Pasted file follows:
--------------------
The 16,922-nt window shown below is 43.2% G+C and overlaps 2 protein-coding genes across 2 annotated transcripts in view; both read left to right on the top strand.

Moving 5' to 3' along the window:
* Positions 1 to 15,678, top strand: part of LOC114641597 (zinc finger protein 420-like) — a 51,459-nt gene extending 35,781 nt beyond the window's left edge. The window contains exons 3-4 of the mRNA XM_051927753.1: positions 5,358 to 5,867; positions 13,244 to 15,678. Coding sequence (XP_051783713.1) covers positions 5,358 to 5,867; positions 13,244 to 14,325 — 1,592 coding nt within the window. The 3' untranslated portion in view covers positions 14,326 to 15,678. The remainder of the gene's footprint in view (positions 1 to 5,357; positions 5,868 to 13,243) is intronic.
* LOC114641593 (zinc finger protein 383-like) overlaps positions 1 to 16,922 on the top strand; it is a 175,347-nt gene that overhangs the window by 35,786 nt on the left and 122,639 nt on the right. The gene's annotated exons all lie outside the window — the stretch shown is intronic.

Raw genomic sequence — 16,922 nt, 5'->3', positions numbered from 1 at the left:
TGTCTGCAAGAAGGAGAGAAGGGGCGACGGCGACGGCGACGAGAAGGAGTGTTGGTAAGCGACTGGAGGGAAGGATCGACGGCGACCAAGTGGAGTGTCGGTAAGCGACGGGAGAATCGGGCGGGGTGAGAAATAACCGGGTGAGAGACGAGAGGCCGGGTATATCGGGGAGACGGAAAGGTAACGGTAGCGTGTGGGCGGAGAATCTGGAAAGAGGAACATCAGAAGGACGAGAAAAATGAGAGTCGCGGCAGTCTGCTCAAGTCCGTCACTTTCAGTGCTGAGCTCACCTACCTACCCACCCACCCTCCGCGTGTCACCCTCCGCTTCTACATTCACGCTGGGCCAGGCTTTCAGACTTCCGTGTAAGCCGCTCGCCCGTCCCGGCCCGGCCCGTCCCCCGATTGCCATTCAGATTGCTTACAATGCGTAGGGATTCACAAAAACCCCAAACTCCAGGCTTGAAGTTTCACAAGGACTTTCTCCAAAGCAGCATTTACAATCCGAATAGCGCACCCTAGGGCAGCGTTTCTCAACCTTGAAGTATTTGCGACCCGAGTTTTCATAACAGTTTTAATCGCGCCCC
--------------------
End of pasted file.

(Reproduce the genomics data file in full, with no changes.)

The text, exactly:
The 16,922-nt window shown below is 43.2% G+C and overlaps 2 protein-coding genes across 2 annotated transcripts in view; both read left to right on the top strand.

Moving 5' to 3' along the window:
* Positions 1 to 15,678, top strand: part of LOC114641597 (zinc finger protein 420-like) — a 51,459-nt gene extending 35,781 nt beyond the window's left edge. The window contains exons 3-4 of the mRNA XM_051927753.1: positions 5,358 to 5,867; positions 13,244 to 15,678. Coding sequence (XP_051783713.1) covers positions 5,358 to 5,867; positions 13,244 to 14,325 — 1,592 coding nt within the window. The 3' untranslated portion in view covers positions 14,326 to 15,678. The remainder of the gene's footprint in view (positions 1 to 5,357; positions 5,868 to 13,243) is intronic.
* LOC114641593 (zinc finger protein 383-like) overlaps positions 1 to 16,922 on the top strand; it is a 175,347-nt gene that overhangs the window by 35,786 nt on the left and 122,639 nt on the right. The gene's annotated exons all lie outside the window — the stretch shown is intronic.

Raw genomic sequence — 16,922 nt, 5'->3', positions numbered from 1 at the left:
TGTCTGCAAGAAGGAGAGAAGGGGCGACGGCGACGGCGACGAGAAGGAGTGTTGGTAAGCGACTGGAGGGAAGGATCGACGGCGACCAAGTGGAGTGTCGGTAAGCGACGGGAGAATCGGGCGGGGTGAGAAATAACCGGGTGAGAGACGAGAGGCCGGGTATATCGGGGAGACGGAAAGGTAACGGTAGCGTGTGGGCGGAGAATCTGGAAAGAGGAACATCAGAAGGACGAGAAAAATGAGAGTCGCGGCAGTCTGCTCAAGTCCGTCACTTTCAGTGCTGAGCTCACCTACCTACCCACCCACCCTCCGCGTGTCACCCTCCGCTTCTACATTCACGCTGGGCCAGGCTTTCAGACTTCCGTGTAAGCCGCTCGCCCGTCCCGGCCCGGCCCGTCCCCCGATTGCCATTCAGATTGCTTACAATGCGTAGGGATTCACAAAAACCCCAAACTCCAGGCTTGAAGTTTCACAAGGACTTTCTCCAAAGCAGCATTTACAATCCGAATAGCGCACCCTAGGGCAGCGTTTCTCAACCTTGAAGTATTTGCGACCCGAGTTTTCATAACAGTTTTAATCGCGCCCC